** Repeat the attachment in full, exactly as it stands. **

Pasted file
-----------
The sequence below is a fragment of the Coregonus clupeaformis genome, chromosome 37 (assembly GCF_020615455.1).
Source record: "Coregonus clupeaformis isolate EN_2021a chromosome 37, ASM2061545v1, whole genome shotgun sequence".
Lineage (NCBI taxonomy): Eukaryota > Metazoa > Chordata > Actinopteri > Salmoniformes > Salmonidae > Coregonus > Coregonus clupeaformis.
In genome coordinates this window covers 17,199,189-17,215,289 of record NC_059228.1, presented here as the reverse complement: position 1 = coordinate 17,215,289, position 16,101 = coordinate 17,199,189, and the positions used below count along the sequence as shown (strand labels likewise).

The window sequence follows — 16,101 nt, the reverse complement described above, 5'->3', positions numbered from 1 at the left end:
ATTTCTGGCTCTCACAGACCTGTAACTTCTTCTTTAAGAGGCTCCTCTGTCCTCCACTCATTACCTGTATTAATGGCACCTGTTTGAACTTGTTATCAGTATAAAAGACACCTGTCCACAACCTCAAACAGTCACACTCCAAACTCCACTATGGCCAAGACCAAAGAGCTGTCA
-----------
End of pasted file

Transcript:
The sequence below is a fragment of the Coregonus clupeaformis genome, chromosome 37 (assembly GCF_020615455.1).
Source record: "Coregonus clupeaformis isolate EN_2021a chromosome 37, ASM2061545v1, whole genome shotgun sequence".
Lineage (NCBI taxonomy): Eukaryota > Metazoa > Chordata > Actinopteri > Salmoniformes > Salmonidae > Coregonus > Coregonus clupeaformis.
In genome coordinates this window covers 17,199,189-17,215,289 of record NC_059228.1, presented here as the reverse complement: position 1 = coordinate 17,215,289, position 16,101 = coordinate 17,199,189, and the positions used below count along the sequence as shown (strand labels likewise).

The window sequence follows — 16,101 nt, the reverse complement described above, 5'->3', positions numbered from 1 at the left end:
ATTTCTGGCTCTCACAGACCTGTAACTTCTTCTTTAAGAGGCTCCTCTGTCCTCCACTCATTACCTGTATTAATGGCACCTGTTTGAACTTGTTATCAGTATAAAAGACACCTGTCCACAACCTCAAACAGTCACACTCCAAACTCCACTATGGCCAAGACCAAAGAGCTGTCA